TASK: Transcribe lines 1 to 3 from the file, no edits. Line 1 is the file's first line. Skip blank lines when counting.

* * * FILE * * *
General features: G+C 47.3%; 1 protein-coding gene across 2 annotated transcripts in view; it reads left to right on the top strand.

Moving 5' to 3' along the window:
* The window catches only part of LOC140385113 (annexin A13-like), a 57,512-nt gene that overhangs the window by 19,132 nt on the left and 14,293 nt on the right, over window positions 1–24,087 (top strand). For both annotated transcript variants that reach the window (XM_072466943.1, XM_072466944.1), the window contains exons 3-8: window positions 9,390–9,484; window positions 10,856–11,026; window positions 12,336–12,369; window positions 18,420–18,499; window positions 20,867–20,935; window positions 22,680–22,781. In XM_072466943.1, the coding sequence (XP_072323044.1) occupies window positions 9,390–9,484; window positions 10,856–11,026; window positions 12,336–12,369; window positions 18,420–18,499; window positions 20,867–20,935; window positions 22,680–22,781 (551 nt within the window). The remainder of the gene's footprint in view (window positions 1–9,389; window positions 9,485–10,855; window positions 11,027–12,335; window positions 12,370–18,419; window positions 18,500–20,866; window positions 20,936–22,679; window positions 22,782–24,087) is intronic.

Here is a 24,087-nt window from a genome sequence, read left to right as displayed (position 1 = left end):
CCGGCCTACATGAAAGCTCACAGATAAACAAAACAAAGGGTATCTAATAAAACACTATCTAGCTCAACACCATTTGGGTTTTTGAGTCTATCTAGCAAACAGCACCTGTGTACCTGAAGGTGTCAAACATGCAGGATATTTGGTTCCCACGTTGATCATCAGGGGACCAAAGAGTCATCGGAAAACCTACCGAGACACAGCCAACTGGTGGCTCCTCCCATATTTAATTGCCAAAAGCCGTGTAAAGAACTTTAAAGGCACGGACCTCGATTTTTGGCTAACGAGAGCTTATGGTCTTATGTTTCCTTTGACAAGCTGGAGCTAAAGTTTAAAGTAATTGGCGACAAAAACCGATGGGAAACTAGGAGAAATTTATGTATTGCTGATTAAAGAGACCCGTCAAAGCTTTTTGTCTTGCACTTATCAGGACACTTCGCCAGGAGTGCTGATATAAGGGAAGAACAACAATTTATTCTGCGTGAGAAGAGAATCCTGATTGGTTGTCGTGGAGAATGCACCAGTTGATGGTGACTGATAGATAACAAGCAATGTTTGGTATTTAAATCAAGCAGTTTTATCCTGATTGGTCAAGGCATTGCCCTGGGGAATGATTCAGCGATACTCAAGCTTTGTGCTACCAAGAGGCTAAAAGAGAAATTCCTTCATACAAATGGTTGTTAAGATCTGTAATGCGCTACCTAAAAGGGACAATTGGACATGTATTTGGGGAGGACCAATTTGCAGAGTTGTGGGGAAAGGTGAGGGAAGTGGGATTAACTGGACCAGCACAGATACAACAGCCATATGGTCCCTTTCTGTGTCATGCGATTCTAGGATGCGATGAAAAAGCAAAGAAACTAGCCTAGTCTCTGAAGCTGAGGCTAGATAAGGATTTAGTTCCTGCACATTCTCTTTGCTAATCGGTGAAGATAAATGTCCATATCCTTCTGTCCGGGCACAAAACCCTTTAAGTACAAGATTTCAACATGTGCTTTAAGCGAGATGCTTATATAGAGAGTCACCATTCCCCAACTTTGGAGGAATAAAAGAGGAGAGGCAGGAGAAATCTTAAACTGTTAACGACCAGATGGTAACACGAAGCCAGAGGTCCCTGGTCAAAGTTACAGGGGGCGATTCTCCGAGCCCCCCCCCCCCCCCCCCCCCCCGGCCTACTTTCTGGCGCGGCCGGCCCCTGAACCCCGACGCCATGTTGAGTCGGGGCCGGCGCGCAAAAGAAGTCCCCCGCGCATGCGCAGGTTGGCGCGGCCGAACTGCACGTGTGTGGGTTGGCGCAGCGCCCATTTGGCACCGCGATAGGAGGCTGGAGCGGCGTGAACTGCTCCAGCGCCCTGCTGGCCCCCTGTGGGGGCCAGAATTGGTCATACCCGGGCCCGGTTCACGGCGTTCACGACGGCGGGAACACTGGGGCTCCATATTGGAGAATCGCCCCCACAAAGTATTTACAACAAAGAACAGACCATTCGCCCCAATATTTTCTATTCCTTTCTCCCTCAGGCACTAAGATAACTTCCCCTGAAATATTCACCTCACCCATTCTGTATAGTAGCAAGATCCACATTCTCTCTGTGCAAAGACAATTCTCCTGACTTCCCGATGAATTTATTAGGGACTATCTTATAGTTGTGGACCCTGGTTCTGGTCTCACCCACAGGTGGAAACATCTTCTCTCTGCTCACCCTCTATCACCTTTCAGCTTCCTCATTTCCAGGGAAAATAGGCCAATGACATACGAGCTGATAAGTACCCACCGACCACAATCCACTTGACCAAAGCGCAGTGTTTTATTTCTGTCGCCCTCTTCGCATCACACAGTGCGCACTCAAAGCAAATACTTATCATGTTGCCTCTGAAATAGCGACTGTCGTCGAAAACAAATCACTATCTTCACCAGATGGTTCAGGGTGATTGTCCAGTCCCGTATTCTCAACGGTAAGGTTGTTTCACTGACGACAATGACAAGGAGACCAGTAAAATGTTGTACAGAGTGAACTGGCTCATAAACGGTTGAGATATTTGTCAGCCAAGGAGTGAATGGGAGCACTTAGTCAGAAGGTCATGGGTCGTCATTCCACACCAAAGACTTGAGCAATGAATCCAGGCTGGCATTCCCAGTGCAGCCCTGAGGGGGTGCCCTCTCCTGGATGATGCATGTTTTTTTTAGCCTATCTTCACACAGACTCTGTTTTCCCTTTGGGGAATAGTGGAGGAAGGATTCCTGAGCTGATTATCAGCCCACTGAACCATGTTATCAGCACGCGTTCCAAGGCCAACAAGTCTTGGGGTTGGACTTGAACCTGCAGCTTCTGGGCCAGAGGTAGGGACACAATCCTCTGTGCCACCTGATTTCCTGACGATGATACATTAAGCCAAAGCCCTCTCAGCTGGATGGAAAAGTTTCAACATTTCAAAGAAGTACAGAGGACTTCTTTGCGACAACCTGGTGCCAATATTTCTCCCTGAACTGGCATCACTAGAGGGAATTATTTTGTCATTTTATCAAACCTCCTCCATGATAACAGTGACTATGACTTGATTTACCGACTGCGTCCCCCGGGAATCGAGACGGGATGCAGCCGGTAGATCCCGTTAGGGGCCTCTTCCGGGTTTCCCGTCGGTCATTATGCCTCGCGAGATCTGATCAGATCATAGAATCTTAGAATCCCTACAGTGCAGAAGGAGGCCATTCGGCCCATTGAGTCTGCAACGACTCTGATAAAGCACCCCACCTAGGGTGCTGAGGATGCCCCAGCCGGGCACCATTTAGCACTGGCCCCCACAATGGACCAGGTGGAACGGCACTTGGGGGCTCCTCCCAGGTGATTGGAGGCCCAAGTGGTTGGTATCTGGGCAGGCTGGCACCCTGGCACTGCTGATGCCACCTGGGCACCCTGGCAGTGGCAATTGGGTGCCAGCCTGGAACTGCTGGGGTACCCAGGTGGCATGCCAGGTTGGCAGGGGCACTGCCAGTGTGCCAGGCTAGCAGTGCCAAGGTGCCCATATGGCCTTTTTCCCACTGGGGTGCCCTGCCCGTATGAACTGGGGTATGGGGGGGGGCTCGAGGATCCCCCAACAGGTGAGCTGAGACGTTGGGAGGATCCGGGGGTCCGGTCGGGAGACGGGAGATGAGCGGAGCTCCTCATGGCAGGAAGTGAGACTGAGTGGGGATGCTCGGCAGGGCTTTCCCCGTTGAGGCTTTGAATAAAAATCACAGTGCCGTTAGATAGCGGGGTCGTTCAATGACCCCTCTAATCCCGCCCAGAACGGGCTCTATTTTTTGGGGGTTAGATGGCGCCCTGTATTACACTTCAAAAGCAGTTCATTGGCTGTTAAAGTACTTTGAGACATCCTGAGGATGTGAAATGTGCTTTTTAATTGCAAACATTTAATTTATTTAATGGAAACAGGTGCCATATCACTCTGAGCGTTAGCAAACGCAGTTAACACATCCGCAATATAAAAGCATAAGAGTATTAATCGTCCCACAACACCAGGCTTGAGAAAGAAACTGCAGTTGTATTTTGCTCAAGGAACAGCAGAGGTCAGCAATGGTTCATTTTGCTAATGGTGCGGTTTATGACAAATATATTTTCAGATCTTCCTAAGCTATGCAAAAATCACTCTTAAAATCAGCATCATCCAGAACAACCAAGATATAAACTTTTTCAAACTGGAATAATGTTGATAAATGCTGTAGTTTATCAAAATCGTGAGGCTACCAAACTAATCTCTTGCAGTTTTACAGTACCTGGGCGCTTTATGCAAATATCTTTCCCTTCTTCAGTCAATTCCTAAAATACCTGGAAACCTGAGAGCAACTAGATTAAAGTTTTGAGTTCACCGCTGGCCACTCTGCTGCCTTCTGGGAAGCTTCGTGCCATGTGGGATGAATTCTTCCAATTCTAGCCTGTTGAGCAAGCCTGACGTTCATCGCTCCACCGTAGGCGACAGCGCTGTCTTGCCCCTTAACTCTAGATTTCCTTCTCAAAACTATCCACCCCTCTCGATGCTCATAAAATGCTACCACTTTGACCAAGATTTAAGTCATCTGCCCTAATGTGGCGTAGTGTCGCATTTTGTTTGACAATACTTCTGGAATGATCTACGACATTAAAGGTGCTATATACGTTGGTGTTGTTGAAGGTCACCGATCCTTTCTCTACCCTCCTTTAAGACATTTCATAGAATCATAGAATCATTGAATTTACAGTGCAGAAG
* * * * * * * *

General features: G+C 47.3%; 1 protein-coding gene across 2 annotated transcripts in view; it reads left to right on the top strand.

Moving 5' to 3' along the window:
* The window catches only part of LOC140385113 (annexin A13-like), a 57,512-nt gene that overhangs the window by 19,132 nt on the left and 14,293 nt on the right, over window positions 1–24,087 (top strand). For both annotated transcript variants that reach the window (XM_072466943.1, XM_072466944.1), the window contains exons 3-8: window positions 9,390–9,484; window positions 10,856–11,026; window positions 12,336–12,369; window positions 18,420–18,499; window positions 20,867–20,935; window positions 22,680–22,781. In XM_072466943.1, the coding sequence (XP_072323044.1) occupies window positions 9,390–9,484; window positions 10,856–11,026; window positions 12,336–12,369; window positions 18,420–18,499; window positions 20,867–20,935; window positions 22,680–22,781 (551 nt within the window). The remainder of the gene's footprint in view (window positions 1–9,389; window positions 9,485–10,855; window positions 11,027–12,335; window positions 12,370–18,419; window positions 18,500–20,866; window positions 20,936–22,679; window positions 22,782–24,087) is intronic.